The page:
Prosecutors started wrapping up the case against former Bastrop County Deputy Daniel Willis with the help of Jonathan Priest.
The former Denver detective testified last year for Travis County prosecutors in the failed attempt to prosecute former APD detective Charles Kleinert. That case involved the shooting of Larry Jackson during a struggle.
Priest was paid $290 an hour to review the actions of Daniel Willis at a domestic disturbance call 2 years ago. According to Priest, the deputy did a lot right, but the decision to fire two shots was not reasonable.
Yvette Smith was killed that night. Her twin sister, Yvoone Williams, believes Willis should be convicted for her murder.
"I do believe justice is some form of time being served, he committed a crime, you know his family is dealing with what they are dealing with but we lost Yvette, she is not here anymore. They still have their son," said Williams.
According to Priest, Willis should have waited, remained under cover and re-assesed the situation. Defense Attorney Robert McCabe disagrees with that opinion.
"You have to look at the totality, you've got armed subjects, we've got fighting we've got intoxication, we have darkness and we have an officer who had been on the street for 9 months. All of those factor into whether or not Daniel Willis acted reasonably or not."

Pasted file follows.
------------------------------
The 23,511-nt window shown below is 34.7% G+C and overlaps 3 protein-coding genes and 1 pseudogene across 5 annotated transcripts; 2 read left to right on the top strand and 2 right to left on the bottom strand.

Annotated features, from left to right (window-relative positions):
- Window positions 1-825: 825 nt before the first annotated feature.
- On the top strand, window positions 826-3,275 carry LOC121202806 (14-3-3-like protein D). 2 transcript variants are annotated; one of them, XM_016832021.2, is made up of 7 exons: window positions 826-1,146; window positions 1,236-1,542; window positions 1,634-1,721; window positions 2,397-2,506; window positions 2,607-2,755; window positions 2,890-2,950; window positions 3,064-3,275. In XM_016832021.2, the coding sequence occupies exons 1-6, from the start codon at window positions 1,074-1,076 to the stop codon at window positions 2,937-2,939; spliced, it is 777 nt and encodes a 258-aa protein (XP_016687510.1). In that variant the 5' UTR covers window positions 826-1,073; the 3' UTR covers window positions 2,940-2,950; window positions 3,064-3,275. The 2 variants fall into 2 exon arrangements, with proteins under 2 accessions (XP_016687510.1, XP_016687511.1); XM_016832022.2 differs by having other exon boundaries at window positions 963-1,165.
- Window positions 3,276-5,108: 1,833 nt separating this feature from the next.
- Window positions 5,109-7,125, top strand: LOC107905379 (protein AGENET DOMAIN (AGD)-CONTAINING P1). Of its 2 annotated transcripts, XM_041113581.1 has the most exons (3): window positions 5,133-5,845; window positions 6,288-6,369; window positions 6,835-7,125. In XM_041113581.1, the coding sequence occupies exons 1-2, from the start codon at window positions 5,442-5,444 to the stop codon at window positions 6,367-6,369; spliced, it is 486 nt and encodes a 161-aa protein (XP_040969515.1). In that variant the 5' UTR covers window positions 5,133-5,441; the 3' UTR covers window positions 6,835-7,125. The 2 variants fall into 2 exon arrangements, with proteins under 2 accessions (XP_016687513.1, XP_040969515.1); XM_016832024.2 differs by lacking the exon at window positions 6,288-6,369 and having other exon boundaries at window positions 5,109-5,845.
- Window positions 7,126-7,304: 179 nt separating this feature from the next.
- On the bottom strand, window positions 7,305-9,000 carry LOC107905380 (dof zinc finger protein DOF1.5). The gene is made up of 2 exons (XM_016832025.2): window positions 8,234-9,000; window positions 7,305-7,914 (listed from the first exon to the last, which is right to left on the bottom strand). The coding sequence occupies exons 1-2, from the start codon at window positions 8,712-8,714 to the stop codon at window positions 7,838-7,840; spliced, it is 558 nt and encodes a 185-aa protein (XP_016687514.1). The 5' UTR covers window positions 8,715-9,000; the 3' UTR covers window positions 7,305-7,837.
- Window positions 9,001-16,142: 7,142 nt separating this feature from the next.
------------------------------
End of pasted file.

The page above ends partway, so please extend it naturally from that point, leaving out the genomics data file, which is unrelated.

Just before Yvette Smith was shot she reportedly was trying to get a gun away from the son of her boyfriend. A 911 caller, who was inside the house, described the intense struggle that continued after Willis arrived. Willis was warned that the gunman was at the front door. What he didn't know was that when Smith camet o the door, the gun was no longer in play.
Judge Albert McCaig was reminded that current law allows law enforcement officers to use deadly force if they perceive an immediate threat. While prosecutors tried to downplay that, Priest admitted a Supreme Court ruling has made what's known as objective reasonableness a corner stone in most use of force policies.
"The state wants the court to set a new standard ,they want to change the standard, what we want is the court not to legislate from the bench we want the court to follow the well established law in Graham v Conner and in doing so we believe the court will acquit our client," said McCabe.
Smith's family believes its time for a new standard.
"I think people should be properly trained before they are released to be on the street," said Williams who hopes that will be her sister's legacy.
The prosecution is expected to rest Monday morning after putting on witnesses who will talk about Yvette Smith.
The defense claims they have experts who will testify next week that Willis acted within the law.